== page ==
When it comes to managing your network devices, there are some bare minimum tasks that must be completed. Network management is all about collecting information that can be used to monitor the network to ensure uptime, detect outages/performance degradation, and aid in troubleshooting when problems arise. In this article, I'll describe fundamental best practices you can implement in order to streamline, secure, and improve your overall network management capabilities.
Informational and error logs produced by network devices contain a wealth of information that can be useful for troubleshooting, identifying malicious behavior, and everyday maintenance work. While you can enable and view logs on each local device, it's far more efficient to send all network device logs to a centralized syslog server. By doing so, you can set up alerts to notify you about uplinks going down, routing changes, flapping ports, and other faults.
A centralized logging server also allows you to maintain log data much longer. This is incredibly useful when troubleshooting intermittent problems or when investigating potential network/data breaches that may have occurred weeks or months prior. In order for the collected log information to be the most useful, it's critical that you implement the Network Time Protocol (NTP) on each and every device you are receiving log data from. This guarantees that the timestamps of the logs are accurate across the network.
The Simple Network Management Protocol (SNMP) communicates device status information to a centralized SNMP server through the use of polling and traps. An SNMP server gets most of its information regarding network devices by polling each network component every minute or so. Network equipment information that's commonly collected includes interface up/down, bandwidth utilization, and power supply/fan status. This information is stored on the server and can be graphed over time to show things such as congested interfaces, faulty hardware or environmental problems such a high temperature. SNMP has been around for decades.
Over time, the SNMP protocol has been learning a few tricks. SNMPv3 is really the only version that should be implemented on your network today because it forces authentication between the device and server. Additionally, all data sent from the monitored device to the monitoring server is encrypted.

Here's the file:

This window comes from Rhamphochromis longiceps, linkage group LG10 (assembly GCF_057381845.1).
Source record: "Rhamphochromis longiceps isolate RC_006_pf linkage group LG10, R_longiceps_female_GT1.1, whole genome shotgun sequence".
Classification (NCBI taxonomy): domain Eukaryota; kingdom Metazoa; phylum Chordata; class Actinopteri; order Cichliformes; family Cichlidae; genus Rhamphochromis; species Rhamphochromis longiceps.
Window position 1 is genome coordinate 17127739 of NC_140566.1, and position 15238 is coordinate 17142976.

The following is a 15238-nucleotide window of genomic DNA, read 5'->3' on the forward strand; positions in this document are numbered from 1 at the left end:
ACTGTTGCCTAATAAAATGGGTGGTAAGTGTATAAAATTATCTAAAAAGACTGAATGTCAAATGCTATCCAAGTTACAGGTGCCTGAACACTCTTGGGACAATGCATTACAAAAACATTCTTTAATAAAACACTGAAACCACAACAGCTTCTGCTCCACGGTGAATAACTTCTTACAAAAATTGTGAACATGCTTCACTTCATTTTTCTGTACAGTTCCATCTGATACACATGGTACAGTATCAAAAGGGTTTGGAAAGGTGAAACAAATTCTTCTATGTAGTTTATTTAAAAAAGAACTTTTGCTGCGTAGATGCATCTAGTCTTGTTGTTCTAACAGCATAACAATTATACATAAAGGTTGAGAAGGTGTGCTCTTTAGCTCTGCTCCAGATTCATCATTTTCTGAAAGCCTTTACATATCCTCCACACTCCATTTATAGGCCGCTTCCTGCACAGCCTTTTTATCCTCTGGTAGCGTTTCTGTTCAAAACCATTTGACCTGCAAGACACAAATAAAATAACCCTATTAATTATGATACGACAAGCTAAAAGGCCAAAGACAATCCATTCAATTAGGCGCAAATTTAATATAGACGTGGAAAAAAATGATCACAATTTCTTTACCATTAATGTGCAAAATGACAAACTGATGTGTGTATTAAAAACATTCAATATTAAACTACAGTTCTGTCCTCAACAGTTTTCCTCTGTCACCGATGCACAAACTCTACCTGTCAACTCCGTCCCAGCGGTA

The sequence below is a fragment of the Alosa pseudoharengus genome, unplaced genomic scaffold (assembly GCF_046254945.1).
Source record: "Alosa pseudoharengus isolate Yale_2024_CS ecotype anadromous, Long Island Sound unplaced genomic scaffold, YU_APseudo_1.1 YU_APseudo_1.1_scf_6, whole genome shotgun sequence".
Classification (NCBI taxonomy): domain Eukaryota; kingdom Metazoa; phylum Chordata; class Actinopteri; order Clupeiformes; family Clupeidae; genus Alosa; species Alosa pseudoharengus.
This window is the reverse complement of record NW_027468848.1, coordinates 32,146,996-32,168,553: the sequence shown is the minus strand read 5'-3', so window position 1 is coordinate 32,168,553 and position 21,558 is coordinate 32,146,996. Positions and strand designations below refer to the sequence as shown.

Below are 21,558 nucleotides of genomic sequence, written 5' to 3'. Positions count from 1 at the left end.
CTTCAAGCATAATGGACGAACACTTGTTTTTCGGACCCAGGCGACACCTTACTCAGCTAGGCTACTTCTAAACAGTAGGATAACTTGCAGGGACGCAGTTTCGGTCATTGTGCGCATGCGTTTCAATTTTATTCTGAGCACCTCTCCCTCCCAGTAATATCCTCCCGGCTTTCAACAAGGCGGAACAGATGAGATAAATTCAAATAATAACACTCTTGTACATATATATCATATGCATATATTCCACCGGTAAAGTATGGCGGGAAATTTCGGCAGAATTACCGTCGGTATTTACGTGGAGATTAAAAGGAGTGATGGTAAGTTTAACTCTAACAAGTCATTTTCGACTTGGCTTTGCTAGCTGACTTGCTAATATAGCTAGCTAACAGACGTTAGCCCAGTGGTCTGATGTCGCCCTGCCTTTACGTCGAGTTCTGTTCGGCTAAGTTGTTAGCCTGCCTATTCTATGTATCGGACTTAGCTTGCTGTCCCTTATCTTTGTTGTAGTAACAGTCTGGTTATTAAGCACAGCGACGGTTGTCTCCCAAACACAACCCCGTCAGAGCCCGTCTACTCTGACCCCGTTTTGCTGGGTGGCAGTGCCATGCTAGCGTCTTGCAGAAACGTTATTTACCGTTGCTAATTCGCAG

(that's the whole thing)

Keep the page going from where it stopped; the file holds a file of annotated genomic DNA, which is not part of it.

Authentication, authorization, and accounting
AAA is the universal term for authentication, authorization and accounting. Authentication is important for network management because it verifies who is accessing the system. Authentication of users who manage network equipment can be configured locally on each network component, but it's better to use RADIUS or LDAP authentication instead. By centralizing user authentication, it makes it easier to add and remove user access as well as enforce company-wide password policies.
Authorization is what an authenticated user has the rights to actually manage. Some administrators may only require read-only access to network equipment. Others may be allowed to make some configurations, but not others. A few network administrators will likely require full authorization access. Limiting authorization helps further tighten control of changes on the network.
Last, accounting is the ability to maintain a record of things such as what changes were made to network devices, when the changes were made, and who made them. If a mysterious outage occurs and you think it may have been due to a misconfiguration, accounting makes it easy to go back and correlate an outage to any changes made.
From a security perspective, make sure to disable access that is considered to be insecure. For example, many network devices such as routers and switches allow management through the use of the Telnet protocol. But as most of us know, Telnet communications is transmitted in clear text and can be easily intercepted. Because of this, it's wise to completely disable Telnet access to all network devices. Instead, use SSH for remote command-line access. Or even better, make sure you specify SSH version 2 as it's more secure than version 1.
And just because you have multiple methods to manage network devices, it doesn't mean you need to use them all. If you only manage your firewalls using command line via SSHv2, then by all means, feel free to disable any HTTP/HTTPS management that is used for GUI access.
Processes and tools
If you're new to the world of network management, following these tips should head you in the right direction in terms of streamlining and securing the management of the dozens, hundreds or even thousands of network components for which you are responsible. Enabling/disabling the different services and protocols mentioned above is fairly universal across all networking vendors and products.
You will also find that a few key network management tools -- such as a syslog and SNMP server -- can go a long way towards simplifying your management processes. Once you take care of the basics, you may soon find that you're ready to take advantage of more sophisticated network performance monitoring (NPM) tools, of which there are many.